Last month I had the joy to worship lead at various churches, prayer groups and house movements in the Netherlands, Belgium and Italy. I am still trying to sort through all that happened in this month of incredible moments. But to summarize, it was a beautiful, if sobering time.
Beautiful because I got to see so many Christians gathered together, joined with hearts as one in the worship. I saw worship unify people who had been previously estranged. I was graced to hear the story of how God brought them together.
Beautiful because we got to meet new communities, make new friends and enjoy the (wet!!!) landscape of new countries.
Also very beautiful because we returned to Sicily, marking ten years of our involvement with Emmanuel Church, Ragusa, the place where I buried my heart and regularly return to temporarily collect it.
Sobering because I see the extremes of the Christian church becoming even more profound in the European context, and causing division.
Sobering because I came to terms with the reality of a lack of a Belgian evangelical church, and the genuine lack of churches in many key cities in Europe. Coming from Sydney in which we have sixty-eight churches in one suburb (Cronulla), it’s pretty incredible to think that there is one or maybe two options for some of these Christians. Like the church, or leave it, in this case. And when your pastor falls morally, or if you have a dispute, you leave it.
I feel very privileged to have had a month’s worth of experiences. Most artists tour by selling tickets for large events, and do one night in each city. They travel by day, and sing by night. But we get to meet and talk with Christians when we’re on the road. I haven’t had the possibility of conducting any other type of tour. My husband and I travel from venue to venue, eating meals with Christians and sharing their lives. Not out of choice, but out of necessity. We are not on a tour bus, we are in a car with our hosts. We are not in a motel, we are at houses. And we witness struggles and joys with children, and neighbours. We gain a brief and intense view into these people’s lives.
In Holland, I was asked to run a workshop on worship leading. It was a lovely, hospitable church in an area described as culturally “traditional”. Unfortunately, we had traveled back from Belgium the night before, getting in at about 3am. I had chosen to spend some time with a beautiful girl who needed to talk. But I’m not usually up that late. And so, I found myself batting fatigue, and trying to give this church my best. Because I believed they deserved it. But all my will-power and prayer did not stop the feeling that my body was defying gravity.
The Netherlands is the only place in which people have ever actually yelled at me from the crowd. After I shared a little of my story and sang Jesus what a Beautiful Name, a loud voice from the crowd yelled “Thank you for writing your songs!” I looked over and saw a woman waving at me. I had to smile – I had no idea how to otherwise respond. “My honor” I replied into the microphone.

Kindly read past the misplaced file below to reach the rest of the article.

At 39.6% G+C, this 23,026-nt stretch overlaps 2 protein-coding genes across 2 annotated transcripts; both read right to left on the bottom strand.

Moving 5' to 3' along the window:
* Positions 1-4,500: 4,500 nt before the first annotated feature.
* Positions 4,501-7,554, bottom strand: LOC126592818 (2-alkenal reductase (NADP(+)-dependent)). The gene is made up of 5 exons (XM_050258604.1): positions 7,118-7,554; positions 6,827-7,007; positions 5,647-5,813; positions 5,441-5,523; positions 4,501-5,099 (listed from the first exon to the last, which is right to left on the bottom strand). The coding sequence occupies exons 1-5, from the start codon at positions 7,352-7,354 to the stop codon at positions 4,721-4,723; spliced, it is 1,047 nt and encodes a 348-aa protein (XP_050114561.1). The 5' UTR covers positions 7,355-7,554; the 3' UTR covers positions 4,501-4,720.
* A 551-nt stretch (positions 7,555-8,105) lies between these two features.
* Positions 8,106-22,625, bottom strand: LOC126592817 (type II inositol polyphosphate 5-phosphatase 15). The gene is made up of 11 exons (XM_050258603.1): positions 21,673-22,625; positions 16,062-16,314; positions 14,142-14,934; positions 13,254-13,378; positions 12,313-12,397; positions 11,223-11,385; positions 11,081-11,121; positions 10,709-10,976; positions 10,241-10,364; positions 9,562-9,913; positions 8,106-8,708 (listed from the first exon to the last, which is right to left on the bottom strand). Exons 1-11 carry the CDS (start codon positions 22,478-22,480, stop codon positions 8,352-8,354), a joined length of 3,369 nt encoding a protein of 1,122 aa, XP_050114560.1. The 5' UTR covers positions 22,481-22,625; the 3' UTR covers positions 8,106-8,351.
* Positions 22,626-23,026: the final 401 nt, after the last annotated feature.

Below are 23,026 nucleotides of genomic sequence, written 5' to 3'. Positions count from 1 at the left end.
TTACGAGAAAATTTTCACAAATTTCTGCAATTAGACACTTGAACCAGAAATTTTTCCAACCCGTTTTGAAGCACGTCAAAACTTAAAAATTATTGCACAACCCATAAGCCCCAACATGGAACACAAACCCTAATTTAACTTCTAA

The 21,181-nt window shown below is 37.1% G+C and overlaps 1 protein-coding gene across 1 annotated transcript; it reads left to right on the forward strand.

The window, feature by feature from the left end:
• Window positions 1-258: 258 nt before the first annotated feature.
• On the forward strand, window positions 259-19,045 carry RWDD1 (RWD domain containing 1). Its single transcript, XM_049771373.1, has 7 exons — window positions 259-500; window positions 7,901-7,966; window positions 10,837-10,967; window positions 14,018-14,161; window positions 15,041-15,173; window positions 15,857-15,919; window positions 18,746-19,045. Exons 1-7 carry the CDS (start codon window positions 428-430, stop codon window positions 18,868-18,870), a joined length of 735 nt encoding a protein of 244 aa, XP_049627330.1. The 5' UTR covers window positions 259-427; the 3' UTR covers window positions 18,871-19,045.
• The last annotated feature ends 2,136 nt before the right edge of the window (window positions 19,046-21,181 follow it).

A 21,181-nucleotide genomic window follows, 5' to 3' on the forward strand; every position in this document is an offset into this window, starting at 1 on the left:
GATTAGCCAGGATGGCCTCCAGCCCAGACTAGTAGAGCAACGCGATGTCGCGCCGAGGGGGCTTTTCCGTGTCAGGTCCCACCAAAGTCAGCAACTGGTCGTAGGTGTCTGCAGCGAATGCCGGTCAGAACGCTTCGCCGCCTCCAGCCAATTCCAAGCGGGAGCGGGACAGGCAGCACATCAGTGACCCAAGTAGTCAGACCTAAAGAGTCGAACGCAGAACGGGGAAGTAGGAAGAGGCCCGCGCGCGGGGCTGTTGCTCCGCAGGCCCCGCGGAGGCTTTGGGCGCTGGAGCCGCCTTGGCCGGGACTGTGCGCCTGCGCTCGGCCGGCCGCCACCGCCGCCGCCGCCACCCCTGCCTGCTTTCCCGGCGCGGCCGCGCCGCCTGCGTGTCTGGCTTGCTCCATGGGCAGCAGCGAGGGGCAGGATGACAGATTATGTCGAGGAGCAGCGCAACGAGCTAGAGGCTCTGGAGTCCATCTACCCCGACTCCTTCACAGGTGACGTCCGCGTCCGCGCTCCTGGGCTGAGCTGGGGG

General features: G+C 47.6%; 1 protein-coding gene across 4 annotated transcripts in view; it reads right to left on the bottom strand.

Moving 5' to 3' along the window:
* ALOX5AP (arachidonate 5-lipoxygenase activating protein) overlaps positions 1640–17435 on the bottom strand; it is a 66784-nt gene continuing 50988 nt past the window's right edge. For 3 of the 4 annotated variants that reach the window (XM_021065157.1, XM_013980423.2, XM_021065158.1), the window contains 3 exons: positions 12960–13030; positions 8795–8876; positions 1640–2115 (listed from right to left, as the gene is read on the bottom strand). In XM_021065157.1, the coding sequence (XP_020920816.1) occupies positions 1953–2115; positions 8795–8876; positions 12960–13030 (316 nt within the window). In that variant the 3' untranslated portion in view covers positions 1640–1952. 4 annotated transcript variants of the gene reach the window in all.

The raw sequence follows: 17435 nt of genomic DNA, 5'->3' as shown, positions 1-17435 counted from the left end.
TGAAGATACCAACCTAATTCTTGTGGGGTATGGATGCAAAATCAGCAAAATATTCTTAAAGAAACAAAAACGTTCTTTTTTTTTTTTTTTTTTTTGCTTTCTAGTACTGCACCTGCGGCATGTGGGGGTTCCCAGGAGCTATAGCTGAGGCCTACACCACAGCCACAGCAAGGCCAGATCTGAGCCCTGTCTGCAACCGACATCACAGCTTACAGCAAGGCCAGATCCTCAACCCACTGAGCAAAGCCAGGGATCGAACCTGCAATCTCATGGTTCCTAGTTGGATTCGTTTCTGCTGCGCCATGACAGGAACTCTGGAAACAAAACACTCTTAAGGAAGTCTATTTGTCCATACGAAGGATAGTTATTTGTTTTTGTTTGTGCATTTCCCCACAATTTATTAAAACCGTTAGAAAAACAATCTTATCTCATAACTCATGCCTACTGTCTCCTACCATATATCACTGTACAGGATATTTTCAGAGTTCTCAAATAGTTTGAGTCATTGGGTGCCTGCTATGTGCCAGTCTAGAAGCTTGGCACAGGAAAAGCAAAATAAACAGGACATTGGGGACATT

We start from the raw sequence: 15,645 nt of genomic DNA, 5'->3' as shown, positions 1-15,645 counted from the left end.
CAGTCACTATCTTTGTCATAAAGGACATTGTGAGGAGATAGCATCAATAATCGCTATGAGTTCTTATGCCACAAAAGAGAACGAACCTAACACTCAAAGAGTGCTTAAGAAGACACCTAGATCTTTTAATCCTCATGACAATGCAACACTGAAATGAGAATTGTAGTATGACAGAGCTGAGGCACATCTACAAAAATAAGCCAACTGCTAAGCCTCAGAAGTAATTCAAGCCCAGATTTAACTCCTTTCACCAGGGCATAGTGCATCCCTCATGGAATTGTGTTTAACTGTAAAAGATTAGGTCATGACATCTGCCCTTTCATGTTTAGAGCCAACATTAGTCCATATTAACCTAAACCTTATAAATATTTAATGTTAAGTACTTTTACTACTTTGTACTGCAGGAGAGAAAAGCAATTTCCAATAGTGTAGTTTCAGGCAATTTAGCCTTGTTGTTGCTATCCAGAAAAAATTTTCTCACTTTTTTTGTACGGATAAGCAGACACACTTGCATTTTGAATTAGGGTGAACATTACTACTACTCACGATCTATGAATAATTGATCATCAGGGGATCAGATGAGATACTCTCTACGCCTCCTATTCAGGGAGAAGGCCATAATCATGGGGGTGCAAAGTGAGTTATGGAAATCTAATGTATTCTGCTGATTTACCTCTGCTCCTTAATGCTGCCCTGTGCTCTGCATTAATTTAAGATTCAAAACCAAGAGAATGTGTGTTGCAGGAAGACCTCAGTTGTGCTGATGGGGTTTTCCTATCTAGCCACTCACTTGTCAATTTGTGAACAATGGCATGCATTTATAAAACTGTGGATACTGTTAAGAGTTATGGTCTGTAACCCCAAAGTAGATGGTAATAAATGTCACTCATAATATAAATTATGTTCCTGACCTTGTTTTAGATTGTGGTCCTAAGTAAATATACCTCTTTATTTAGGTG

After we did a small amount of music, I taught two one-hour sessions, and we paused for questions. Some hands raised.
“What do you do when the youth in your city say “f*** that Christianity?”” a girl asked me, genuinely concerned. I wasn’t sure if she was aware she was swearing.
But it was a genuine question. We talked together about why youth would say this, or local barriers to understanding the Christian message. Workshop participants cited recent sexual abuse cases and scandals that had wracked their city. Respected leaders had misused their privilege, and the traumatic effect upon non-Christians was clear. Varied musicians also cited a lack of Dutch language and culture in their churches, or at least an irrelevance to it. I spoke from some of my own examples as best as I could, and I was deeply moved at the resonance and understanding that I felt come back from these passionate Christians.
We ended the sessions with a short prayer, and committed our thoughts and questions (and future solutions) to God. After a break, our host announced it was time to eat dinner and worship together to seal what God had done in the workshops.
While church members filed out into the foyer, Tim and I prepared ourselves in the hall to lead the musical worship session. Although we battle many things while on the road, this trip was one of the hardest we have done from the perspective of health. Tim’s finger had blistered and gotten infected, and he could only play guitar for reduced periods. (We didn’t know this, but God had organized for us to sing with a doctor the next day who could provide us with a script for antibiotics). At this juncture, we were confused about Tim’s increasing pain levels, and were having to work around this as a serious obstacle.